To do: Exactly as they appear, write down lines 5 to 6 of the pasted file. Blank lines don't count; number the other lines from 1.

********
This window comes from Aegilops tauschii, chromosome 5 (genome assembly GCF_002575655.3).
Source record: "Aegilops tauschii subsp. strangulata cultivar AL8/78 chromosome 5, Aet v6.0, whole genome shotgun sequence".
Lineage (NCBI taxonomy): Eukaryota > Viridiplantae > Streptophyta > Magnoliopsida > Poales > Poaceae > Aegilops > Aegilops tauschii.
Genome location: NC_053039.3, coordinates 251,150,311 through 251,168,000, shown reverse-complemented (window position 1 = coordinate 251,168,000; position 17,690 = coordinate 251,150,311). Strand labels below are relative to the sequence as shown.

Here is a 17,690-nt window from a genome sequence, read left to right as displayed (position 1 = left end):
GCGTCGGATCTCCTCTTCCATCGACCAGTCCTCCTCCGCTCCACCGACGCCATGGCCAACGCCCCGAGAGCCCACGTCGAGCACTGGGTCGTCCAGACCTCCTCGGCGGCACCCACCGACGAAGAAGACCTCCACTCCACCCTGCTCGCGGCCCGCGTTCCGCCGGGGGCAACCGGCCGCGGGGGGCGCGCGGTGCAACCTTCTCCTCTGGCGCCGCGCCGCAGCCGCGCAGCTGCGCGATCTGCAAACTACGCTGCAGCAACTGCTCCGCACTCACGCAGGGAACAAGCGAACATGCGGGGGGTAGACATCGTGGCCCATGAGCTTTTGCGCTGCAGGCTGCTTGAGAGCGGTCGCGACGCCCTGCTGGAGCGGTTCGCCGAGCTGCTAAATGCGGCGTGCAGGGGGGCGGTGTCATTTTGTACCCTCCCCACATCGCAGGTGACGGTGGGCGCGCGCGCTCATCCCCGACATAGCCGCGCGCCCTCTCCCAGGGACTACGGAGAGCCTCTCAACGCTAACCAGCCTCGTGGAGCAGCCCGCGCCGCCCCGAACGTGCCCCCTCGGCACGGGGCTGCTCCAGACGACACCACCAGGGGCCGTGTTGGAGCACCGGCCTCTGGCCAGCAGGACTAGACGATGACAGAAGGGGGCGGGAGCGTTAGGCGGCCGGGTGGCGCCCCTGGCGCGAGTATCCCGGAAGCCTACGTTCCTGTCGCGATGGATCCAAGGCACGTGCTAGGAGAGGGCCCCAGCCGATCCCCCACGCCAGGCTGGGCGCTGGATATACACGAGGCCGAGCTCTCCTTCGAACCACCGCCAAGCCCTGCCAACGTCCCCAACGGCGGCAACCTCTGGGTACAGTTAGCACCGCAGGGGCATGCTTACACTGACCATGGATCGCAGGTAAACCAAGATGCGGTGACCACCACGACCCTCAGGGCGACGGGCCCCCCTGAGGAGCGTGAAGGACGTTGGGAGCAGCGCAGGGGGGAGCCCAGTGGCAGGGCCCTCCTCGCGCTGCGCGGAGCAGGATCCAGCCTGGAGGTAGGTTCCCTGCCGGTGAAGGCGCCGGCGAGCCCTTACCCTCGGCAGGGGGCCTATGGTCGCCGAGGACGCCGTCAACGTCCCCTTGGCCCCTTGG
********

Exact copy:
Here is a 17,690-nt window from a genome sequence, read left to right as displayed (position 1 = left end):
GCGTCGGATCTCCTCTTCCATCGACCAGTCCTCCTCCGCTCCACCGACGCCATGGCCAACGCCCCGAGAGCCCACGTCGAGCACTGGGTCGTCCAGACCTCCTCGGCGGCACCCACCGACGAAGAAGACCTCCACTCCACCCTGCTCGCGGCCCGCGTTCCGCCGGGGGCAACCGGCCGCGGGGGGCGCGCGGTGCAACCTTCTCCTCTGGCGCCGCGCCGCAGCCGCGCAGCTGCGCGATCTGCAAACTACGCTGCAGCAACTGCTCCGCACTCACGCAGGGAACAAGCGAACATGCGGGGGGTAGACATCGTGGCCCATGAGCTTTTGCGCTGCAGGCTGCTTGAGAGCGGTCGCGACGCCCTGCTGGAGCGGTTCGCCGAGCTGCTAAATGCGGCGTGCAGGGGGGCGGTGTCATTTTGTACCCTCCCCACATCGCAGGTGACGGTGGGCGCGCGCGCTCATCCCCGACATAGCCGCGCGCCCTCTCCCAGGGACTACGGAGAGCCTCTCAACGCTAACCAGCCTCGTGGAGCAGCCCGCGCCGCCCCGAACGTGCCCCCTCGGCACGGGGCTGCTCCAGACGACACCACCAGGGGCCGTGTTGGAGCACCGGCCTCTGGCCAGCAGGACTAGACGATGACAGAAGGGGGCGGGAGCGTTAGGCGGCCGGGTGGCGCCCCTGGCGCGAGTATCCCGGAAGCCTACGTTCCTGTCGCGATGGATCCAAGGCACGTGCTAGGAGAGGGCCCCAGCCGATCCCCCACGCCAGGCTGGGCGCTGGATATACACGAGGCCGAGCTCTCCTTCGAACCACCGCCAAGCCCTGCCAACGTCCCCAACGGCGGCAACCTCTGGGTACAGTTAGCACCGCAGGGGCATGCTTACACTGACCATGGATCGCAGGTAAACCAAGATGCGGTGACCACCACGACCCTCAGGGCGACGGGCCCCCCTGAGGAGCGTGAAGGACGTTGGGAGCAGCGCAGGGGGGAGCCCAGTGGCAGGGCCCTCCTCGCGCTGCGCGGAGCAGGATCCAGCCTGGAGGTAGGTTCCCTGCCGGTGAAGGCGCCGGCGAGCCCTTACCCTCGGCAGGGGGCCTATGGTCGCCGAGGACGCCGTCAACGTCCCCTTGGCCCCTTGG